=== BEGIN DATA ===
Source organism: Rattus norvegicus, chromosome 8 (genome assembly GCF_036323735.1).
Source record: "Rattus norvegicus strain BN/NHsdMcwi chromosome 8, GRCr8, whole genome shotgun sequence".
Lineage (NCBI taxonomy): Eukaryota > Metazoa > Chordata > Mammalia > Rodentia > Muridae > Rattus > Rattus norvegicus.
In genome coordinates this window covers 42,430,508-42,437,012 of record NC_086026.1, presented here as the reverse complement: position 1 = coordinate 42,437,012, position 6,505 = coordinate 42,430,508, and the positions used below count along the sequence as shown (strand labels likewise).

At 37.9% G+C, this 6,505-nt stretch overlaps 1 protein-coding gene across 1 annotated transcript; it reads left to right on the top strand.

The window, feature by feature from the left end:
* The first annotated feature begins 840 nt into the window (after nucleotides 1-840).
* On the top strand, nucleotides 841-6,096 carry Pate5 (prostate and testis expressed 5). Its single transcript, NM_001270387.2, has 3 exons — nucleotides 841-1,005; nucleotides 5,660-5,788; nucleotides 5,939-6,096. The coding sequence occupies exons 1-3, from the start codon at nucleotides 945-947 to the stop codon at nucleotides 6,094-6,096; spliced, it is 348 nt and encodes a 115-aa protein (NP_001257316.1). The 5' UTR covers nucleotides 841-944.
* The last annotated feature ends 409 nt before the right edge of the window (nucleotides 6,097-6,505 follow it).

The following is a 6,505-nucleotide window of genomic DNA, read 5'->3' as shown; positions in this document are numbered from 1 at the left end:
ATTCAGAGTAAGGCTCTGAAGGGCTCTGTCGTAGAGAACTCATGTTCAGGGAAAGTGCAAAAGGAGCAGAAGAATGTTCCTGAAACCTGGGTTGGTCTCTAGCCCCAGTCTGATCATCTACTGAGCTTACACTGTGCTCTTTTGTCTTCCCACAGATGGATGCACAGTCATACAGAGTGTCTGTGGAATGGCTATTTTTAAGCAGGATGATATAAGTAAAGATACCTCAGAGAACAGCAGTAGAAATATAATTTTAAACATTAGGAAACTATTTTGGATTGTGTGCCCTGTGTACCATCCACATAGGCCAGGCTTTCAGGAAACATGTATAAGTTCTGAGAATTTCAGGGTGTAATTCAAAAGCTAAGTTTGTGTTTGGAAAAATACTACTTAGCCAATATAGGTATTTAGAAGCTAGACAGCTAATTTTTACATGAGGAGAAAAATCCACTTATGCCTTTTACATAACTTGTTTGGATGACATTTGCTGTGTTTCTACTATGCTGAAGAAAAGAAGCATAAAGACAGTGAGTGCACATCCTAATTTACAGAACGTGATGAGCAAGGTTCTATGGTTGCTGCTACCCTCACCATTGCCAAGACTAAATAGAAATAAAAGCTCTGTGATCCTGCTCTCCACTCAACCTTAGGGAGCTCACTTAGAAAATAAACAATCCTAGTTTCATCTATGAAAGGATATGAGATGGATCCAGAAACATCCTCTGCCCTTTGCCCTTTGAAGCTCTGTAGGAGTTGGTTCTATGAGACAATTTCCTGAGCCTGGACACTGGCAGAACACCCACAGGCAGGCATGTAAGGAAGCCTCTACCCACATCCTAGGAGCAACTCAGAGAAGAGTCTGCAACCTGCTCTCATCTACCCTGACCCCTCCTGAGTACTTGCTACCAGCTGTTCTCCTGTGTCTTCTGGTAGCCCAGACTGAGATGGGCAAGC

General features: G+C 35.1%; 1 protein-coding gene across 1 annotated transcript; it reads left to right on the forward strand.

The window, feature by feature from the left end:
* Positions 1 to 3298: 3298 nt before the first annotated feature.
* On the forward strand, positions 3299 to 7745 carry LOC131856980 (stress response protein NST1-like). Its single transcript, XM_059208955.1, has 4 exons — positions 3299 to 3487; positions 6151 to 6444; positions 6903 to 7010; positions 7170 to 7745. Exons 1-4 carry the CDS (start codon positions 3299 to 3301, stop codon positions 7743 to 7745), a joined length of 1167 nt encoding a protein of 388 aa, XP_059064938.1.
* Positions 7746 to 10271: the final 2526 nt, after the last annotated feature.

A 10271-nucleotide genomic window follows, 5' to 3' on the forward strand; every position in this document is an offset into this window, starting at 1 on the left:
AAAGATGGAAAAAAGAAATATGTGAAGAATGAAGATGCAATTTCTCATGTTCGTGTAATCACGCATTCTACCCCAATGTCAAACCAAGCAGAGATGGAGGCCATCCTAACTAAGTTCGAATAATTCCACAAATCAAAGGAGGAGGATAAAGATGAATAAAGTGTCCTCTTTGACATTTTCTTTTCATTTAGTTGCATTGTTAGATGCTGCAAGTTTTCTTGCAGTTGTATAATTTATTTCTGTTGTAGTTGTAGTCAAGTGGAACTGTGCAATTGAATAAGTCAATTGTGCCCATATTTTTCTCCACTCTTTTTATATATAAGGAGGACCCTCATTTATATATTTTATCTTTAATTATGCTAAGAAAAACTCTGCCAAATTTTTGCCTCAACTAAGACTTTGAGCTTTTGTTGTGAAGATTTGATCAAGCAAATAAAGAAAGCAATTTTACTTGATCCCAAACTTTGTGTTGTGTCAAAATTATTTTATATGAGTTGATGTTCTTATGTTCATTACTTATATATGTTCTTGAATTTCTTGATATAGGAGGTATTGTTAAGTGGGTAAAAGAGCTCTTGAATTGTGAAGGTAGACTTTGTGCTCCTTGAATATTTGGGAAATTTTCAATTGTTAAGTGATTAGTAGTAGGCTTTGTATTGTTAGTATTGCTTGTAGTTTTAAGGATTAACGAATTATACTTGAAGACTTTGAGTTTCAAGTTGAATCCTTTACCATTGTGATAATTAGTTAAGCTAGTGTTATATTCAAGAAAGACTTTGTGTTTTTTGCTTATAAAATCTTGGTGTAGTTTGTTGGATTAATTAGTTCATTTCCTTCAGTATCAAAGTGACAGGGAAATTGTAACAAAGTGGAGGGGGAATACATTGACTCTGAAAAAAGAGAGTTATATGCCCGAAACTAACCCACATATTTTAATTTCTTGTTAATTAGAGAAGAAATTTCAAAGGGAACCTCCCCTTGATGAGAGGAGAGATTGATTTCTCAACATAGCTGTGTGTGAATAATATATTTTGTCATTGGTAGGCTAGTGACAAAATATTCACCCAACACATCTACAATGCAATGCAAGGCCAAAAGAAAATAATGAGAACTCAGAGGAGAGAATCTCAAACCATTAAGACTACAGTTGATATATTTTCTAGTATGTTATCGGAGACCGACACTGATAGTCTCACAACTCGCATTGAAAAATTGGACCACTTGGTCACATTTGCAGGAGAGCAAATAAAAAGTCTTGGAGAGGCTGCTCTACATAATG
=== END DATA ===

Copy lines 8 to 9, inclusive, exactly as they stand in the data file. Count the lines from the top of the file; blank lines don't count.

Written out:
* On the top strand, nucleotides 841-6,096 carry Pate5 (prostate and testis expressed 5). Its single transcript, NM_001270387.2, has 3 exons — nucleotides 841-1,005; nucleotides 5,660-5,788; nucleotides 5,939-6,096. The coding sequence occupies exons 1-3, from the start codon at nucleotides 945-947 to the stop codon at nucleotides 6,094-6,096; spliced, it is 348 nt and encodes a 115-aa protein (NP_001257316.1). The 5' UTR covers nucleotides 841-944.
* The last annotated feature ends 409 nt before the right edge of the window (nucleotides 6,097-6,505 follow it).